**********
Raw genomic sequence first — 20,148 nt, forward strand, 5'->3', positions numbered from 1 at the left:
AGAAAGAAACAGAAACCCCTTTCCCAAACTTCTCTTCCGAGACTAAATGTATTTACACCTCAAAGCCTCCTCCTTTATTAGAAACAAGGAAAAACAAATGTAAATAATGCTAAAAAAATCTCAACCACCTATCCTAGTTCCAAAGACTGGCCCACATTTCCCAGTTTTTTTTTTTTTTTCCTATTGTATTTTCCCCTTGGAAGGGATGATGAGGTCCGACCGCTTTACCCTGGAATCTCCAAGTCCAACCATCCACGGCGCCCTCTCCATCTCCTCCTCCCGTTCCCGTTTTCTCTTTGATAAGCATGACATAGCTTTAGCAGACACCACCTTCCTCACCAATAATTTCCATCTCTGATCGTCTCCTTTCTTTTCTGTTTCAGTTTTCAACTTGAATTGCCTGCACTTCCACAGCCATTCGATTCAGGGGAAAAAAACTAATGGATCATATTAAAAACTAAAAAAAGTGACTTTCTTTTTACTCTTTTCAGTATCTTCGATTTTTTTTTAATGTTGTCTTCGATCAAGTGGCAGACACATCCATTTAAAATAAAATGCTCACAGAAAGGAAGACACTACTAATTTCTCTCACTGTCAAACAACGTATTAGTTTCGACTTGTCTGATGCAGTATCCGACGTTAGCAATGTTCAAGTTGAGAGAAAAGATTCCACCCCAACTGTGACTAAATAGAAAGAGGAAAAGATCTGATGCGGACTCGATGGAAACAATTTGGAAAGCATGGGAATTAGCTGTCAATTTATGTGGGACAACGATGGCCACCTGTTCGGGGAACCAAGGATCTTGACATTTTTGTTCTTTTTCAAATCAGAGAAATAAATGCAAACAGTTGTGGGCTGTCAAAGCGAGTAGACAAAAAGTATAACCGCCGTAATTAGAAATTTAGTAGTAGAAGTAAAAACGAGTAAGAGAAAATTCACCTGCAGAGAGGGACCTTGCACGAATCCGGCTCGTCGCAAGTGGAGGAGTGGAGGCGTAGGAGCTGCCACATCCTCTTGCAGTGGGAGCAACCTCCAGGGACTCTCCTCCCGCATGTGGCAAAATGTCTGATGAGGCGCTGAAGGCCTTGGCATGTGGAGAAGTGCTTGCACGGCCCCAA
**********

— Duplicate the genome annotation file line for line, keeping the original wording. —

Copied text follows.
Raw genomic sequence first — 20,148 nt, forward strand, 5'->3', positions numbered from 1 at the left:
AGAAAGAAACAGAAACCCCTTTCCCAAACTTCTCTTCCGAGACTAAATGTATTTACACCTCAAAGCCTCCTCCTTTATTAGAAACAAGGAAAAACAAATGTAAATAATGCTAAAAAAATCTCAACCACCTATCCTAGTTCCAAAGACTGGCCCACATTTCCCAGTTTTTTTTTTTTTTTCCTATTGTATTTTCCCCTTGGAAGGGATGATGAGGTCCGACCGCTTTACCCTGGAATCTCCAAGTCCAACCATCCACGGCGCCCTCTCCATCTCCTCCTCCCGTTCCCGTTTTCTCTTTGATAAGCATGACATAGCTTTAGCAGACACCACCTTCCTCACCAATAATTTCCATCTCTGATCGTCTCCTTTCTTTTCTGTTTCAGTTTTCAACTTGAATTGCCTGCACTTCCACAGCCATTCGATTCAGGGGAAAAAAACTAATGGATCATATTAAAAACTAAAAAAAGTGACTTTCTTTTTACTCTTTTCAGTATCTTCGATTTTTTTTTAATGTTGTCTTCGATCAAGTGGCAGACACATCCATTTAAAATAAAATGCTCACAGAAAGGAAGACACTACTAATTTCTCTCACTGTCAAACAACGTATTAGTTTCGACTTGTCTGATGCAGTATCCGACGTTAGCAATGTTCAAGTTGAGAGAAAAGATTCCACCCCAACTGTGACTAAATAGAAAGAGGAAAAGATCTGATGCGGACTCGATGGAAACAATTTGGAAAGCATGGGAATTAGCTGTCAATTTATGTGGGACAACGATGGCCACCTGTTCGGGGAACCAAGGATCTTGACATTTTTGTTCTTTTTCAAATCAGAGAAATAAATGCAAACAGTTGTGGGCTGTCAAAGCGAGTAGACAAAAAGTATAACCGCCGTAATTAGAAATTTAGTAGTAGAAGTAAAAACGAGTAAGAGAAAATTCACCTGCAGAGAGGGACCTTGCACGAATCCGGCTCGTCGCAAGTGGAGGAGTGGAGGCGTAGGAGCTGCCACATCCTCTTGCAGTGGGAGCAACCTCCAGGGACTCTCCTCCCGCATGTGGCAAAATGTCTGATGAGGCGCTGAAGGCCTTGGCATGTGGAGAAGTGCTTGCACGGCCCCAA